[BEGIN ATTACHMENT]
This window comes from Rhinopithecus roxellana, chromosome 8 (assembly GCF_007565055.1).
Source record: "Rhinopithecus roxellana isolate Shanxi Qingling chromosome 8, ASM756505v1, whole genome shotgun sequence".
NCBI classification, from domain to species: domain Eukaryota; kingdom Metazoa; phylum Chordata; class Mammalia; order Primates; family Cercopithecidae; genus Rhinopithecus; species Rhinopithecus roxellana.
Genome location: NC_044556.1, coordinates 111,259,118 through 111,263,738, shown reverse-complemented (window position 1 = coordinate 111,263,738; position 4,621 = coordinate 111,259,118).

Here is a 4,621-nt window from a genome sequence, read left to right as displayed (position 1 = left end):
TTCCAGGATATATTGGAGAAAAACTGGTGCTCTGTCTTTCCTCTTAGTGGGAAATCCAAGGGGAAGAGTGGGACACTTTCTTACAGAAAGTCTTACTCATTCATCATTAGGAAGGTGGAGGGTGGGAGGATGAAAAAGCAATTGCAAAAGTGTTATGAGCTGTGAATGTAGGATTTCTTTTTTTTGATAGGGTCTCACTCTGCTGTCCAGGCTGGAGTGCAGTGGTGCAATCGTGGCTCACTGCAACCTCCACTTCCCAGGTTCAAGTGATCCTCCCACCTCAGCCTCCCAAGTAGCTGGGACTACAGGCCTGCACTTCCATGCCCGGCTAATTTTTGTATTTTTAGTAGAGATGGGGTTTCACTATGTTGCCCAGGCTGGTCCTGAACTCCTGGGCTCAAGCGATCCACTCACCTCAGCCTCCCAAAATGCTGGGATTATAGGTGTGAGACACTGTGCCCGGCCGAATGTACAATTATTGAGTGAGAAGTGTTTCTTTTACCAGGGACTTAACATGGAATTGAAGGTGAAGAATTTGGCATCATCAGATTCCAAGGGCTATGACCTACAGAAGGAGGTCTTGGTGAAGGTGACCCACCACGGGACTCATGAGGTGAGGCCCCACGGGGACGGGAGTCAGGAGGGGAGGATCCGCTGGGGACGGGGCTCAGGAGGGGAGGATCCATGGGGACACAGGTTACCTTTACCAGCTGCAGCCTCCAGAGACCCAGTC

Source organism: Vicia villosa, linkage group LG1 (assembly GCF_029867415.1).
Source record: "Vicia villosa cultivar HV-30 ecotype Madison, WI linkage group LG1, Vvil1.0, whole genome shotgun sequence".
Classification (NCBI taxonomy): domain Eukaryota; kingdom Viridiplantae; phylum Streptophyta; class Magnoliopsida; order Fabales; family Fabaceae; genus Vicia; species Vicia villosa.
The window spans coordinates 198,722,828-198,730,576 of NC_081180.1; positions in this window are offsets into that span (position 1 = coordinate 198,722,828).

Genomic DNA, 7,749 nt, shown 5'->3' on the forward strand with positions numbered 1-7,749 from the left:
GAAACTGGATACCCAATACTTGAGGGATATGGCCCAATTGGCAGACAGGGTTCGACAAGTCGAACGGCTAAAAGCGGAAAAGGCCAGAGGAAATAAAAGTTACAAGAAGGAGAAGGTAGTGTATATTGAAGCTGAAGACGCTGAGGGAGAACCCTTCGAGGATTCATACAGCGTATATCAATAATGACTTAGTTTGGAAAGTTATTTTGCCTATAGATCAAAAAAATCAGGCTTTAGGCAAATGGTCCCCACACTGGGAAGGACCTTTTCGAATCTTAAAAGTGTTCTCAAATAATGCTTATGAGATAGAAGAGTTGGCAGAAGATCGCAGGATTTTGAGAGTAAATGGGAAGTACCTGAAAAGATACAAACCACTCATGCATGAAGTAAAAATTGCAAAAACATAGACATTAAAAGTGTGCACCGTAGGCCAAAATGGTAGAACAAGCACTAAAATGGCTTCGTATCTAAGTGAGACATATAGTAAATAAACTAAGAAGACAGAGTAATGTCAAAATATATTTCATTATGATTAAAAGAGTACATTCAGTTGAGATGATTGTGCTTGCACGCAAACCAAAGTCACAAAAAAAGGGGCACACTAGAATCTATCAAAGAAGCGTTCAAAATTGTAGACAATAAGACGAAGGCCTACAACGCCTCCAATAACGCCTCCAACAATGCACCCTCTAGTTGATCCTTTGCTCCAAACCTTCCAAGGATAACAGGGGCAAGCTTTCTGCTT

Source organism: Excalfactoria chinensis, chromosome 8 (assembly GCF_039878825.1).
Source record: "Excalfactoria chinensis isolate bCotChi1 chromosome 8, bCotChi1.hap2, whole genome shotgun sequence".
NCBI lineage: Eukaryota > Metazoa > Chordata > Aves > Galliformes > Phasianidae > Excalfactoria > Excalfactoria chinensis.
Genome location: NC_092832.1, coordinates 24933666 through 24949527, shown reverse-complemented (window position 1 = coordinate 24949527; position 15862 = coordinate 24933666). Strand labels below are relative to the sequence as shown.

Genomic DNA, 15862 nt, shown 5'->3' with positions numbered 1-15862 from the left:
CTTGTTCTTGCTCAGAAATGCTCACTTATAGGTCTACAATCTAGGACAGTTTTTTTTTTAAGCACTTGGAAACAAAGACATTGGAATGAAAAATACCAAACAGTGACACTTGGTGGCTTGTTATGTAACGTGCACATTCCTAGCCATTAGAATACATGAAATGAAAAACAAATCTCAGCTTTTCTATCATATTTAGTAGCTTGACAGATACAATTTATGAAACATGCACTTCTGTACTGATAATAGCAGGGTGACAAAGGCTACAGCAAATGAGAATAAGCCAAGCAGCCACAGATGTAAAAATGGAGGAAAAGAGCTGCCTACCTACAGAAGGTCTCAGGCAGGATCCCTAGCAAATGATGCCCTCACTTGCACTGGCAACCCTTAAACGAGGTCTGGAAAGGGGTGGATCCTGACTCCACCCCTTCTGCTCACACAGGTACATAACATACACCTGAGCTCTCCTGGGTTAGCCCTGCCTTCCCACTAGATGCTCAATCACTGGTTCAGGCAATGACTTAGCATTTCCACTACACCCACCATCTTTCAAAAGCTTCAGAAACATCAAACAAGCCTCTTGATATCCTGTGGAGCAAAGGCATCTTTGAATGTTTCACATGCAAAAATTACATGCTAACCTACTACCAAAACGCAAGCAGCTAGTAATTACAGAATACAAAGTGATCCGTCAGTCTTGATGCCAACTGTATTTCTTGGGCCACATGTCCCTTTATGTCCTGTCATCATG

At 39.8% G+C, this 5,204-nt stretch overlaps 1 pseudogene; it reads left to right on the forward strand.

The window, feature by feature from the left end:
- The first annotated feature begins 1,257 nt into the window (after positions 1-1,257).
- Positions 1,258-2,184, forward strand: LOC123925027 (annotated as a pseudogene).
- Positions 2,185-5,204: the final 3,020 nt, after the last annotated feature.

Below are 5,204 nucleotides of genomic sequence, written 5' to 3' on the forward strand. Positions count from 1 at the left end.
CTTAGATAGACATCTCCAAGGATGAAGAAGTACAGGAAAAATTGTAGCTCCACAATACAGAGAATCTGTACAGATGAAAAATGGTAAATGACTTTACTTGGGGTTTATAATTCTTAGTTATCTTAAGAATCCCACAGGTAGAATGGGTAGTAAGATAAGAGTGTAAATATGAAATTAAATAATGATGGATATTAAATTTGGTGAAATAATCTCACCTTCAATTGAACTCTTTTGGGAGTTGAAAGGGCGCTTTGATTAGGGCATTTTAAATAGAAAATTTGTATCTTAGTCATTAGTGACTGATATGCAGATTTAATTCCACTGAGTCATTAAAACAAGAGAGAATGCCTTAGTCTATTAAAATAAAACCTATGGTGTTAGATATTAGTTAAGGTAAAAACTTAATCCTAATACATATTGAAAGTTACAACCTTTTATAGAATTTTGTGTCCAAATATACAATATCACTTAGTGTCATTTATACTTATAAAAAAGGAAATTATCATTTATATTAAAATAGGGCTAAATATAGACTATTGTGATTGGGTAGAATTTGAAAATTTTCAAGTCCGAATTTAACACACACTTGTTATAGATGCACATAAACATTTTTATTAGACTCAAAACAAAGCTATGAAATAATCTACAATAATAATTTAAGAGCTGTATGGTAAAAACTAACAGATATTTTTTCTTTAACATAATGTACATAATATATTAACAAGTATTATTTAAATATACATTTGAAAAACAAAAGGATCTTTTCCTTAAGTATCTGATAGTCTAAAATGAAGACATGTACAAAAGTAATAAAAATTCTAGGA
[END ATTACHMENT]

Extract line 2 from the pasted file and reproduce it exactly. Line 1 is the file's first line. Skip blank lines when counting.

Source record: "Rhinopithecus roxellana isolate Shanxi Qingling chromosome 8, ASM756505v1, whole genome shotgun sequence".